Bhikkhu Gavesako
Kiṃkusalagavesī anuttaraṃ santivarapadaṃ pariyesamāno... (MN 26)

- Theravada texts
- Translations and history of Pali texts
- Sutta translations

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daverupa
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Re: Neurosurgeon's visit to heaven - proof of afterlife?

Postby daverupa » Sun Oct 21, 2012 10:12 pm


whynotme
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Re: Neurosurgeon's visit to heaven - proof of afterlife?

Postby whynotme » Mon Oct 22, 2012 3:33 am

Please stop following me

whynotme
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Re: Neurosurgeon's visit to heaven - proof of afterlife?

Postby whynotme » Mon Oct 22, 2012 3:56 am

Please stop following me

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gavesako
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Re: Neurosurgeon's visit to heaven - proof of afterlife?

Postby gavesako » Mon Oct 22, 2012 6:09 pm

Bhikkhu Gavesako
Kiṃkusalagavesī anuttaraṃ santivarapadaṃ pariyesamāno... (MN 26)

- Theravada texts
- Translations and history of Pali texts
- Sutta translations

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Alex123
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Re: Neurosurgeon's visit to heaven - proof of afterlife?

Postby Alex123 » Mon Oct 22, 2012 7:06 pm

"Life is a struggle. Life will throw curveballs at you, it will humble you, it will attempt to break you down. And just when you think things are starting to look up, life will smack you back down with ruthless indifference..."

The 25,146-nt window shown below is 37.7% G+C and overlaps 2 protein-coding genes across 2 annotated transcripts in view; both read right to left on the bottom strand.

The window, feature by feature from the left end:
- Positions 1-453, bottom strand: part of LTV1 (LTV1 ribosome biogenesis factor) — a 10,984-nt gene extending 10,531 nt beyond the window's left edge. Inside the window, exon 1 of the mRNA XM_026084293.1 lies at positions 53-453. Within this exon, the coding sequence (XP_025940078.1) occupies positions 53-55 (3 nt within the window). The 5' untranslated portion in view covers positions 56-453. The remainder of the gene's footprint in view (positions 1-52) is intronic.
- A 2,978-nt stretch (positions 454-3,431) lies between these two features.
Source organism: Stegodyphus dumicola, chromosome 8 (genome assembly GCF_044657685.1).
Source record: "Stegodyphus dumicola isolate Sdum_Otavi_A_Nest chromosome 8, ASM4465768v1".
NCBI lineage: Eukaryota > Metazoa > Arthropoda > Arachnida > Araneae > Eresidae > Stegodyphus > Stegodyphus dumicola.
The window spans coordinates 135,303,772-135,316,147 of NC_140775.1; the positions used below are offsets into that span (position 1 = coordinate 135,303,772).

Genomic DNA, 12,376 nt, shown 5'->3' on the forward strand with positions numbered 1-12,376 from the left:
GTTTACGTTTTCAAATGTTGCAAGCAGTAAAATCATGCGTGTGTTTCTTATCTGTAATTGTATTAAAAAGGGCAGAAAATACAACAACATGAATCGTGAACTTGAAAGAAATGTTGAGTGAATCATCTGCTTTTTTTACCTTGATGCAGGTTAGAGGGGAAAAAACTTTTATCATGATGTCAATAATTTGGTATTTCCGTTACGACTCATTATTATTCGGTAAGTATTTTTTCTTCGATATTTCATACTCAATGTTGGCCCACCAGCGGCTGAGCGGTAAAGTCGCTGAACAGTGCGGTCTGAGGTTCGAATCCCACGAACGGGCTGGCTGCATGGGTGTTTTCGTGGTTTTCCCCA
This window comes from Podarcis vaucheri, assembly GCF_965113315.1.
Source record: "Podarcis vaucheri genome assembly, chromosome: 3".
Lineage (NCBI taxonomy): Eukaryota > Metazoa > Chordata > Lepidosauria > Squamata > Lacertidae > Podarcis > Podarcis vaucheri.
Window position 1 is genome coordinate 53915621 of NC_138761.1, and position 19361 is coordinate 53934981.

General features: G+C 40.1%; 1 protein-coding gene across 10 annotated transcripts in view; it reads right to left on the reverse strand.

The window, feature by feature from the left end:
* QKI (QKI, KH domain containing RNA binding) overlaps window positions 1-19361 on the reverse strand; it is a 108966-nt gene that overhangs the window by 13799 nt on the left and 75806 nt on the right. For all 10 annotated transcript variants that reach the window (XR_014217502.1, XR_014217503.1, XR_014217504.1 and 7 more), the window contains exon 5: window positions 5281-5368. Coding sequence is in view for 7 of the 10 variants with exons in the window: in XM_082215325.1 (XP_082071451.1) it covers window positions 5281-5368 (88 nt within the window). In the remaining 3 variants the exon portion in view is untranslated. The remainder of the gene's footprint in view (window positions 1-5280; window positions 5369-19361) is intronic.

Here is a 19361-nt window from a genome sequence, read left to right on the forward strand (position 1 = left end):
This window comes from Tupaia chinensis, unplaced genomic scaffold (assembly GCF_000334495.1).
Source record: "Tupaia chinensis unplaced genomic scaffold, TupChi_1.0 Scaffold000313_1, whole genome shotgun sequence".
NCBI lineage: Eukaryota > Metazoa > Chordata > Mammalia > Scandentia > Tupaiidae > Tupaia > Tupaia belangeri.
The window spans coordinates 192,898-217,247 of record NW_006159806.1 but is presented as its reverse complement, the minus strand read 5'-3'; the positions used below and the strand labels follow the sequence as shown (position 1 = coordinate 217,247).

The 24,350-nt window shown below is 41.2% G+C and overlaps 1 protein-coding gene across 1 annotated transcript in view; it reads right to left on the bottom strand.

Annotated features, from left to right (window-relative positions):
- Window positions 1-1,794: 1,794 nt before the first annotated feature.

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gavesako
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Re: Neurosurgeon's visit to heaven - proof of afterlife?

Postby gavesako » Mon Oct 22, 2012 8:58 pm

Bhikkhu Gavesako
Kiṃkusalagavesī anuttaraṃ santivarapadaṃ pariyesamāno... (MN 26)

- Theravada texts
- Translations and history of Pali texts
- Sutta translations

Mawkish1983
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Location: Essex, UK

Re: Neurosurgeon's visit to heaven - proof of afterlife?

Postby Mawkish1983 » Tue Oct 23, 2012 3:49 am

That wall of text doesn't explain to me why I should consider experience as 'evidence' or 'proof' of anything, as per the OP; especially if that experience belongs to someone else.

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Kim OHara
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Re: Neurosurgeon's visit to heaven - proof of afterlife?

Postby Kim OHara » Tue Oct 23, 2012 11:31 am


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daverupa
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Re: Neurosurgeon's visit to heaven - proof of afterlife?

Postby daverupa » Tue Oct 23, 2012 12:13 pm

Related:


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imagemarie
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Re: Neurosurgeon's visit to heaven - proof of afterlife?

Postby imagemarie » Tue Oct 23, 2012 1:27 pm

I have been reading Gerald M. Edelman's "A Universe of Consciousness - how matter becomes imagination". And it also seems pertinent to the thread.
I hope this contribution of another "wall of text" is not considered too obstructive ..

Consciousness As A Physical Process

We have argued throughout this book that consciousness arises from certain arrangements in the material order of the brain. There is a common prejudice that to call something material is somehow to refuse it's entry into the realm of exalted things - mind,spirit,pure thought. The word material can be used to refer to many things or states. As it is used in these pages, it applies to what we commonly call the real world of sensible or measurable things, the world that scientists study. That world is considerably more subtle than it first appears. A chair is material (shaped by us, of course), a star is material, atoms and fundamantal particles are material - they are made of matter-energy. The thought "thinking about Vienna", however, while couched in material terms, is a materially based process but is, itself, not material.
What is the difference?